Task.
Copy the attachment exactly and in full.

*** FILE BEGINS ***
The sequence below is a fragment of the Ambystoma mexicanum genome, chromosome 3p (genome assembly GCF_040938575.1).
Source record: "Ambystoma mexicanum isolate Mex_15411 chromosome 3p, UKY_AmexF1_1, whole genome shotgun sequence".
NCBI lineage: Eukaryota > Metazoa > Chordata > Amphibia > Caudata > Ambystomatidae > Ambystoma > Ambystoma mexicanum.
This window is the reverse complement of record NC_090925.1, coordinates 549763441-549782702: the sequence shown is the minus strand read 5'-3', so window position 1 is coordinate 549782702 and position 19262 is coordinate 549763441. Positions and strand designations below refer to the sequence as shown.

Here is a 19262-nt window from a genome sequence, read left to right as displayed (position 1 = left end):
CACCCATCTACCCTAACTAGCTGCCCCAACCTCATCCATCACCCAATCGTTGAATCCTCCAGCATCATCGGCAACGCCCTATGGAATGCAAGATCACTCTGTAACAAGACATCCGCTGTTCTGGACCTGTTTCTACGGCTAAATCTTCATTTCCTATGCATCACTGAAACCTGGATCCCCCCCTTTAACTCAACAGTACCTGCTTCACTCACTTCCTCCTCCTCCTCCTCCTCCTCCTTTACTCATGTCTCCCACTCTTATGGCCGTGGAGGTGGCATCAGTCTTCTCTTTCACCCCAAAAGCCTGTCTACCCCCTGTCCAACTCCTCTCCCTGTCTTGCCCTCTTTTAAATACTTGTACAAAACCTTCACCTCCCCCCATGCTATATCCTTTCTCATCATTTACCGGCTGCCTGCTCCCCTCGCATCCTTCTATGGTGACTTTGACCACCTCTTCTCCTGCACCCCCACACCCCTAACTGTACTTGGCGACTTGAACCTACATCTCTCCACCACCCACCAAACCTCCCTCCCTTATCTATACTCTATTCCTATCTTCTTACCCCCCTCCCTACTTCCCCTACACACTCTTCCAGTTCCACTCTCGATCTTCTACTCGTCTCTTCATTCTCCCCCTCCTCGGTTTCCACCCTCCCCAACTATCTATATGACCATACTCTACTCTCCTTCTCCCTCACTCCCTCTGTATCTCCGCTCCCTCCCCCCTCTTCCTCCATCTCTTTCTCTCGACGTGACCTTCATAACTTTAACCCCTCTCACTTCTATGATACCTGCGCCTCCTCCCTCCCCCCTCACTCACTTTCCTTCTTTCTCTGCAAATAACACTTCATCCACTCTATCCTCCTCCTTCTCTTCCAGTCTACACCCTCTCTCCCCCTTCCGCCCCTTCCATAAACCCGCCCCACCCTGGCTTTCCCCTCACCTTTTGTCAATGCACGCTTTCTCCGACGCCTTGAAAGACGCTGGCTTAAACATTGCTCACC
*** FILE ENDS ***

The sequence below is a fragment of the Ambystoma mexicanum genome, chromosome 3p (genome assembly GCF_040938575.1).
Source record: "Ambystoma mexicanum isolate Mex_15411 chromosome 3p, UKY_AmexF1_1, whole genome shotgun sequence".
NCBI lineage: Eukaryota > Metazoa > Chordata > Amphibia > Caudata > Ambystomatidae > Ambystoma > Ambystoma mexicanum.
This window is the reverse complement of record NC_090925.1, coordinates 549763441-549782702: the sequence shown is the minus strand read 5'-3', so window position 1 is coordinate 549782702 and position 19262 is coordinate 549763441. Positions and strand designations below refer to the sequence as shown.

Here is a 19262-nt window from a genome sequence, read left to right as displayed (position 1 = left end):
CACCCATCTACCCTAACTAGCTGCCCCAACCTCATCCATCACCCAATCGTTGAATCCTCCAGCATCATCGGCAACGCCCTATGGAATGCAAGATCACTCTGTAACAAGACATCCGCTGTTCTGGACCTGTTTCTACGGCTAAATCTTCATTTCCTATGCATCACTGAAACCTGGATCCCCCCCTTTAACTCAACAGTACCTGCTTCACTCACTTCCTCCTCCTCCTCCTCCTCCTCCTTTACTCATGTCTCCCACTCTTATGGCCGTGGAGGTGGCATCAGTCTTCTCTTTCACCCCAAAAGCCTGTCTACCCCCTGTCCAACTCCTCTCCCTGTCTTGCCCTCTTTTAAATACTTGTACAAAACCTTCACCTCCCCCCATGCTATATCCTTTCTCATCATTTACCGGCTGCCTGCTCCCCTCGCATCCTTCTATGGTGACTTTGACCACCTCTTCTCCTGCACCCCCACACCCCTAACTGTACTTGGCGACTTGAACCTACATCTCTCCACCACCCACCAAACCTCCCTCCCTTATCTATACTCTATTCCTATCTTCTTACCCCCCTCCCTACTTCCCCTACACACTCTTCCAGTTCCACTCTCGATCTTCTACTCGTCTCTTCATTCTCCCCCTCCTCGGTTTCCACCCTCCCCAACTATCTATATGACCATACTCTACTCTCCTTCTCCCTCACTCCCTCTGTATCTCCGCTCCCTCCCCCCTCTTCCTCCATCTCTTTCTCTCGACGTGACCTTCATAACTTTAACCCCTCTCACTTCTATGATACCTGCGCCTCCTCCCTCCCCCCTCACTCACTTTCCTTCTTTCTCTGCAAATAACACTTCATCCACTCTATCCTCCTCCTTCTCTTCCAGTCTACACCCTCTCTCCCCCTTCCGCCCCTTCCATAAACCCGCCCCACCCTGGCTTTCCCCTCACCTTTTGTCAATGCACGCTTTCTCCGACGCCTTGAAAGACGCTGGCTTAAACATTGCTCACC